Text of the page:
Thanks again for your great help

Continued from my previous post

for Emory , stony brook colleges Average MCAT Is 514 . What does it mean . Based on my D credentials, does she stand 50 percent chance.
https://www.â– â– â– â– â– â– â– â– â– â– â– â– â– â– â– â– â– â– â– â– â– â– â– â– â– /blog/average-gpa-and-mcat-score-for-every-medical-school


  1. Have you confirmed that UCF will retain her guaranteed seat even if she applies to other colleges?
  2. What are the driving factors for applying out? Is it to contain cost or want to do MD in higher ranked schools?
  3. I assume, it is ranking since UCF is very cost effective. The only the other 2 schools UF, USF are higher ranked and will cost similar, worth applying. Miami also higher ranked but will cost more.
  4. But if you are keen on T20, the chances are low. No harm to try if willing to put the efforts and not to regret for not tried. But just because of done some internship in Stanford or even done UG in Stanford does not imply the chances are high at Stanford MD.

@florida789 - Congratulations on the guaranteed seat. Not sure if it is worth looking further but since you are here let us explore.

What happens to her seat if she applies out of the guaranteed program?

Indian Asians are expected to meet 75-90% criteria at most medical schools because they are competing against their own over represented applicant pool. So medians and averages of a school don’t apply. If you have access to MSAR, you should look at the 75-90% range numbers and ignore 50%.

What you mention above are standard attributes of most med school applicants that are expected of them - volunteering, shadowing, internships - Stanford or Harvard does not add much value. If you have not done these no one will bother looking at the app.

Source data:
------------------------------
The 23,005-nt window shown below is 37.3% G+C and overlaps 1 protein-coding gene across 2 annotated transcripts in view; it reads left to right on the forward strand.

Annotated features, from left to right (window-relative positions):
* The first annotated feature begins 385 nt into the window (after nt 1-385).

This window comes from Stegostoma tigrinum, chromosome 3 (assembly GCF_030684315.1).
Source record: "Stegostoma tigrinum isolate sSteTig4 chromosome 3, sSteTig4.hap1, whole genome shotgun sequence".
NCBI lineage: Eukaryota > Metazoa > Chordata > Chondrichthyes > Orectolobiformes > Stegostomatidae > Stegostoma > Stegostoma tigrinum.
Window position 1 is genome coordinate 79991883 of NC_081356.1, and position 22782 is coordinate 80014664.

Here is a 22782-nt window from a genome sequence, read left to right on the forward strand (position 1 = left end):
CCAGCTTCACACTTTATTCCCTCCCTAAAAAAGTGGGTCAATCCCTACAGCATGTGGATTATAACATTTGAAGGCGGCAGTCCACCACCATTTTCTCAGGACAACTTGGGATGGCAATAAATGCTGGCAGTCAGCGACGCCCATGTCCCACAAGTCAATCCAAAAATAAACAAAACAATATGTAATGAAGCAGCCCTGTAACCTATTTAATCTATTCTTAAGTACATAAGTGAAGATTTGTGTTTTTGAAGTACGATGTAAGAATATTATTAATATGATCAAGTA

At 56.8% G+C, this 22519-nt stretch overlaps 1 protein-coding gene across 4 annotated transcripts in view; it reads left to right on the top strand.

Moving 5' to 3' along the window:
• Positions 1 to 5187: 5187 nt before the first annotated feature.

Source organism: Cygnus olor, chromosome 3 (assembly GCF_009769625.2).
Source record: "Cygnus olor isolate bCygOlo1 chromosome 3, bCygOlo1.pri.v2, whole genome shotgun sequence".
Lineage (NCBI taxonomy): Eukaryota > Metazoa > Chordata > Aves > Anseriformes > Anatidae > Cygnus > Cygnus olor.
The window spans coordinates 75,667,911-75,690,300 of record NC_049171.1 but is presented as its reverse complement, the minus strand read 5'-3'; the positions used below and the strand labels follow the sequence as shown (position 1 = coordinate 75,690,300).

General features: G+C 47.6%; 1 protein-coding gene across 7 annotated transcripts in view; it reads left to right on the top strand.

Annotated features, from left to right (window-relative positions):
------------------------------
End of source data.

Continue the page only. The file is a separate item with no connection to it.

People tell you they do holistic check of application, dont look at stats alone etc but having gone through that with 2 Indian american kids and working with several others, I believe the applications get ignored unless they start at certain number. There is a generally accepted number called LizzyM number which is 10 times GPA + old MCAT score (you can google for new to old translations) which need to start at 77 or above for most top schools. Add a point or 2 if one attended a top 10-20 school. If there are any published papers, if you are named a fulbright/rhodes/churchill/marshall scholar, volunteered for peace corps etc you get actual real additional weight added to your app.

As you go a little lower, things get complicated. Lot more people apply to schools like Emory thinking they have a shot but they also have very few seats. It is very hard to predict where one actually has a shot other than broadly applying to see who invites you to interviews.

For Stanford, it is likely close to zero. Take a look at the profiles of the current MD students https://med.stanford.edu/profiles/browse?affiliations=capMdStudent
To get into an elite MD program from a “normal” undergraduate program, you would have to do something above and beyond excellent GPA and GMAT. That something could be a MS/PhD in a related field at a top university.

Stanford Med has under 5% acceptance rate. This means 95% don’t get accepted. Plenty of that 95% are well qualified.

You can figure out the odds yourself.

She has a guaranteed medical school seat. I just can’t imagine why she would go through the stress of applying further…and the expense


Not that’s not what that means. Not at all. It means that half of the students admitted to those schools have AT LEAST a 514 MCAT score.

That’s half of the 120 or so admitted to each of those schools out of the 8000+ who applied to each school.